I have mixed feelings about what my little guy, just shy of three years old, is really doing in “school.” Picking him up some days, I watch him rip around the yard climbing and screeching down the slide, his tiny face covered in rainbow paint, body crusted with clay, shoes and pants on backwards and it looks like controlled chaos – fun and social, but really – it’s preschool.
Other days I’m stunned at the sophistication and creativity I see in his picture reports and recounts of the day’s activities and group discussions. The idea that my little curly-haired garbage-truck enthusiast is contributing to a thoughtful discourse on rainbows or how turtles grow makes my heart skip. His brain is in the throes of the most breathtakingly rapid growth of his life. I know his time at home and relationship with me and my husband is number one, but just behind that in influence are the hours every day that he spends building, flexing his fledgling critical thinking skills, and yes, burrowing in clay at preschool.
But not all preschool programs are created equal. The good news is that research on which skills are important and how to build them is pretty consistent and growing. The bad news, though, is that many schools aren’t set up around promoting those very skills. Why the gap? And how can you tell if your kid’s preschool is kick-starting the right mental strengths?
A recent early education study found that kids who are in preschool for two full years get further ahead in certain academic skills than kids who only attend one year before kindergarten. The kids in the study who entered preschool at age three had significantly better “decoding” skills (the ability to break words down into component sounds) and letter knowledge by the time they were four than did their same-age peers just entering year one. And the effect was additive – both groups developed during the second year of school, but the ones who had entered at three stayed consistently further ahead.
These early literacy skills are strong predictors of later reading proficiency, and the results fall in line well with previous studies that show high quality preschool programs (with trained, decently paid teachers and relatively low student-teacher ratios) give kids, especially ones from lower socioeconomic backgrounds, a boost in early academics.
That sounds pretty good, but another outcome of the study was perhaps more telling; the research showed, as others before it have, that preschool programs did not help kids with arguably the most important skill needed for success in life: self-regulation.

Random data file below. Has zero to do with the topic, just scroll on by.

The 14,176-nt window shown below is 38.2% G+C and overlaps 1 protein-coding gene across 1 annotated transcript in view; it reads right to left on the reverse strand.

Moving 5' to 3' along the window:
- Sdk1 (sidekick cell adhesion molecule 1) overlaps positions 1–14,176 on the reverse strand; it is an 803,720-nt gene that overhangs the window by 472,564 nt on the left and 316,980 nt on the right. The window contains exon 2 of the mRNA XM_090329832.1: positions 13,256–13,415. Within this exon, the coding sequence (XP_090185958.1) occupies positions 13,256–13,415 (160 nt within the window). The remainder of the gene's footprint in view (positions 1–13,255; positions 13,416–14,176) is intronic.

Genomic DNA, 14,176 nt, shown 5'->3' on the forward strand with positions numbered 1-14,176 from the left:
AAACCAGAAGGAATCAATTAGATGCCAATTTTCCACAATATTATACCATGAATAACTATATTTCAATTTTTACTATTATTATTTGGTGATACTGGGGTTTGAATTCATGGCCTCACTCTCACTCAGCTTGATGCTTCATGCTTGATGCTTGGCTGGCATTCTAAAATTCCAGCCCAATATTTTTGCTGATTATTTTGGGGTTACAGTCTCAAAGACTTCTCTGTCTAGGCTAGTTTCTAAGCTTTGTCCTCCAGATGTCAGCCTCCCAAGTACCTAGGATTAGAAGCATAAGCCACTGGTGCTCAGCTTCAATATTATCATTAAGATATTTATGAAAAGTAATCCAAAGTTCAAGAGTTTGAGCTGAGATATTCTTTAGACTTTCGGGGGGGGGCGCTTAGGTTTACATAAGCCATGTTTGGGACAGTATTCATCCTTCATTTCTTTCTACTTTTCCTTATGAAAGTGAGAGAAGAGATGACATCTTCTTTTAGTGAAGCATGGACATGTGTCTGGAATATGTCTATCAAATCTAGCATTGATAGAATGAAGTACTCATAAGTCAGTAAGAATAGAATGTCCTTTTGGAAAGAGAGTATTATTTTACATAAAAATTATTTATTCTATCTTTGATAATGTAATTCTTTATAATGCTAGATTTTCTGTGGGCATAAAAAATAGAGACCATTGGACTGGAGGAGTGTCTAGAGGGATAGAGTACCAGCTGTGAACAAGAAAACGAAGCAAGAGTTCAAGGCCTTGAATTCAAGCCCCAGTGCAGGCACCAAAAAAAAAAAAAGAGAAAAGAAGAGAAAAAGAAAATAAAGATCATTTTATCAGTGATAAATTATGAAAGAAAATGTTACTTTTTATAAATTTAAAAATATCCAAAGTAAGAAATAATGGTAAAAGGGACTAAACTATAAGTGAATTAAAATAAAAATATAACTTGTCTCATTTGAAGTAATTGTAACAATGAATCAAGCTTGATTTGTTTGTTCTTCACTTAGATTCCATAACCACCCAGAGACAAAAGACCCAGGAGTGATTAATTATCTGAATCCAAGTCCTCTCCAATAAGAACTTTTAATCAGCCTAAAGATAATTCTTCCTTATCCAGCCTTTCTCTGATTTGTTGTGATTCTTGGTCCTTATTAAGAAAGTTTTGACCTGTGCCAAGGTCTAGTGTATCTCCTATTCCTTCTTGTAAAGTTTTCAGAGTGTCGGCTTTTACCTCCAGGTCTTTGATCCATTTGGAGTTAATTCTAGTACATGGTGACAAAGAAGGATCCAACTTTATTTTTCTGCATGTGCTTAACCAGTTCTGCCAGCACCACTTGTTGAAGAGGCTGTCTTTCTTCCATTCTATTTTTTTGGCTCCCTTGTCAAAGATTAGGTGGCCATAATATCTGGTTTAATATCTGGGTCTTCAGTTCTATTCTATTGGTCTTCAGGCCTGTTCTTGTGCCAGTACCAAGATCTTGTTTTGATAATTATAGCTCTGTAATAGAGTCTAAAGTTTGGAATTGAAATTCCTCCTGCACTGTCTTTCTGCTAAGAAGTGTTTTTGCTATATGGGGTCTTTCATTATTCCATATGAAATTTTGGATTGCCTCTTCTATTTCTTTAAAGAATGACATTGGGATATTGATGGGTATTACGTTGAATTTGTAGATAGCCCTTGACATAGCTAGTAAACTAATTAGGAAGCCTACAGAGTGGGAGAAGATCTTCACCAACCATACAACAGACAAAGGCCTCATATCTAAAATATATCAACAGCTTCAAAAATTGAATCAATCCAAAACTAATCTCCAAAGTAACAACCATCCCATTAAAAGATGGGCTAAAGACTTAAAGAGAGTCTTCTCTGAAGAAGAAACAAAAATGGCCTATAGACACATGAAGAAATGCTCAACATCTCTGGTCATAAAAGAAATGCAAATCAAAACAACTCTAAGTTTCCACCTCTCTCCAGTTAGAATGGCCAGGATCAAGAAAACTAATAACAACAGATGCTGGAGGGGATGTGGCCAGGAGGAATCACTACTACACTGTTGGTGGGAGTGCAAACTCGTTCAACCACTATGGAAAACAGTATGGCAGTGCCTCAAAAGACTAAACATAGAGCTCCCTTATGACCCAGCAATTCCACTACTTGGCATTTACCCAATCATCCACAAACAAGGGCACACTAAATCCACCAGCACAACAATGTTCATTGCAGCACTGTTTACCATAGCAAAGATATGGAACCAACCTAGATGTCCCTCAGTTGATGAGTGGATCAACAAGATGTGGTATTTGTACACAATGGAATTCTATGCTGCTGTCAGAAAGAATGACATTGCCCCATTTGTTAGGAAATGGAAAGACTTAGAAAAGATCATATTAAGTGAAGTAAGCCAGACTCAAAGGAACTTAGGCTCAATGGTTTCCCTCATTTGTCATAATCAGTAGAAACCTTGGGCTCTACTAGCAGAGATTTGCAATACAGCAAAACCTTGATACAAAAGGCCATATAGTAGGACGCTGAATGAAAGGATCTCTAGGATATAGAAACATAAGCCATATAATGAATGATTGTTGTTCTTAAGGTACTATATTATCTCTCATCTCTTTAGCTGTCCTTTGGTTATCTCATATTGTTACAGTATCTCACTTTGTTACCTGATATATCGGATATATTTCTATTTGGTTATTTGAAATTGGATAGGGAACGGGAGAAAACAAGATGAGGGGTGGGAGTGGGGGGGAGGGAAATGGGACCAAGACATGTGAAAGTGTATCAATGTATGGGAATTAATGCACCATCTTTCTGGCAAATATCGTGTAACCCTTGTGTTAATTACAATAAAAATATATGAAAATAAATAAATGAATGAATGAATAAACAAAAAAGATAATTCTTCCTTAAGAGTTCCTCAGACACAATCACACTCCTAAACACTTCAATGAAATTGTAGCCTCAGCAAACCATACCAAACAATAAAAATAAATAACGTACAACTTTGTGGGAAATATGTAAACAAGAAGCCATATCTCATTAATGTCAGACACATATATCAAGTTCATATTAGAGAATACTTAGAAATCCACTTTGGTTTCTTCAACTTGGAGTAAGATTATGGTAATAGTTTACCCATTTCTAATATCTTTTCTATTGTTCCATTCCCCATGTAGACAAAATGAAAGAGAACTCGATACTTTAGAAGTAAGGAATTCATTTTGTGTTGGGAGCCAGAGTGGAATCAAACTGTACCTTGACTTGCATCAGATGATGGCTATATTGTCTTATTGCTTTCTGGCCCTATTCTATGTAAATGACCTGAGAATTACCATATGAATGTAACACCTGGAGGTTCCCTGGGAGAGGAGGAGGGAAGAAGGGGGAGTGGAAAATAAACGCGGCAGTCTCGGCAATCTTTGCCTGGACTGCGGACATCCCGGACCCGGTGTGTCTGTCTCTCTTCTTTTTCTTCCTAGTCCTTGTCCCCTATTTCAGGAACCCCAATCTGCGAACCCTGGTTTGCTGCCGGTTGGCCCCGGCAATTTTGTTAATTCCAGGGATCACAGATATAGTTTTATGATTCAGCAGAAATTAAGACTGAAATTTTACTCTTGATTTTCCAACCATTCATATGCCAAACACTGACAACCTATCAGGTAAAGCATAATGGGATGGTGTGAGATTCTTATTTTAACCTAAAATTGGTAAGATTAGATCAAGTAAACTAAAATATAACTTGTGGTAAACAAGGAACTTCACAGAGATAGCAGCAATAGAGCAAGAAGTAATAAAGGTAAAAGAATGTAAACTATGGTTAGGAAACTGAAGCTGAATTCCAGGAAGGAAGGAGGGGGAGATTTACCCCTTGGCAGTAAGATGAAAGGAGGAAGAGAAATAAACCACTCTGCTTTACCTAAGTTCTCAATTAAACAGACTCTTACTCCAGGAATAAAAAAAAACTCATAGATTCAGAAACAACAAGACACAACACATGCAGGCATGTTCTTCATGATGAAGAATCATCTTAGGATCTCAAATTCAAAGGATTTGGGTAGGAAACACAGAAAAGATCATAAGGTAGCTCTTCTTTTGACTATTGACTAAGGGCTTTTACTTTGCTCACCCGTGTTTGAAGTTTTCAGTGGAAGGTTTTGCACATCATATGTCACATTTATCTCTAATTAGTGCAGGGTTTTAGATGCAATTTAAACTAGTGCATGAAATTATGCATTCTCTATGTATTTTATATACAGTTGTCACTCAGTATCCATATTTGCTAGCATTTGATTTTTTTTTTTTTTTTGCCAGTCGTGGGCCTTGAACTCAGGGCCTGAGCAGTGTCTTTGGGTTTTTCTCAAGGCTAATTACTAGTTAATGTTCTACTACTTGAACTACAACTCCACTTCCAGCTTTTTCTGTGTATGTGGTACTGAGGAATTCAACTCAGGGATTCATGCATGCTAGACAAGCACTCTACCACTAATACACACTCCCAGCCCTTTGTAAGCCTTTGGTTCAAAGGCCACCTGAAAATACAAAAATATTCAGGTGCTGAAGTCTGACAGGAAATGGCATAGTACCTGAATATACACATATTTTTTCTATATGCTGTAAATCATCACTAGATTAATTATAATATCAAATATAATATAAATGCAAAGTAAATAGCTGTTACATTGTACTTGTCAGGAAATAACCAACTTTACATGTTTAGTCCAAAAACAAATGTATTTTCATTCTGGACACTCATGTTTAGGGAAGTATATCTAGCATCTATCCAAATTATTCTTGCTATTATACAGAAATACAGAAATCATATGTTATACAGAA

Self-regulation means the ability to plan, control impulses, focus, and keep multiple pieces of information in your head at once (called “working memory”). Sounds like a daunting task for a fast-moving, inherently bipolar little preschool creature, but, in fact, the brain regions that affect self-regulation connect and strengthen quickly in the second and third year of life. The prefrontal cortex and its pathways to memory regions like the hippocampus, and emotional centers like the amygdala allow even the smallest kids to begin holding and integrating information to make plans and have broader mental pictures.
The recent book NutureShock cites a growing body of research that shows self-regulation trumping all other skills when it comes to achievement. For example, kids in the national “Tools of the Mind” preschool program, which focuses on building self-regulation, drastically outperform other children on measures of behavior, emotional skill, and academic abilities. Children in these classes have been shown to be a full year ahead on national standardized tests, and early on when they were randomly assigned, kids came out measuring significantly higher than control groups in most areas, like vocabulary, math abilities, and even IQ.
So if self-regulation is so important, why do studies show that most preschool programs don’t help kids with this skill at all?
In short, our traditional view of self-regulation is outdated.
Take the recent preschool study cited at the beginning of this essay; in it, the researchers define self-regulation practice to be when teachers make kids “follow directions and classroom routines, pay attention, stand in line, and sit properly.” Whether a kid can wait in line and follow directions may be a decent measure of one aspect of self-regulation (impulse control), but it doesn’t help that child build the highly complex self-regulation skill set (involving working memory, planning, and so on).
The true exercise of self-regulation comes more in the form of imaginary play, following a genuine curiosity, planning an activity around it, and focusing on it for an extended time. When people say kids in school don’t “play” enough, it’s true, but productive playing isn’t just running aimlessly from one thing to the next whenever the mood strikes. Preschool programs that ask kids to express an interest, use imagination (since this taps the cortex’s capacity for abstract thought), plan ahead, and keep checking in with themselves to see how the plan is going – this is when research finds positive results for outcomes years down the line. The old-school notion of self-control means sit properly in your chair and don’t bite your friend, but the science-backed notion has more to do with planning and executing a game of make-believe fire station.
Come to think of it, when I picked my son up earlier this week, he and three other kids were sitting in the sandbox with colanders on their heads, playing a game of their creation: “pirates and chefs.” I laughed and had one of those “it’s just preschool” moments. But the teacher remarked that they had designed the game and had been at it for 30 minutes already, each with their serious roles. Now when I think about it, I realize that’s not just fun and entertainment for my little preschooler – that’s him flexing one of the most critical, brain-building skill sets he’ll need for decades to come.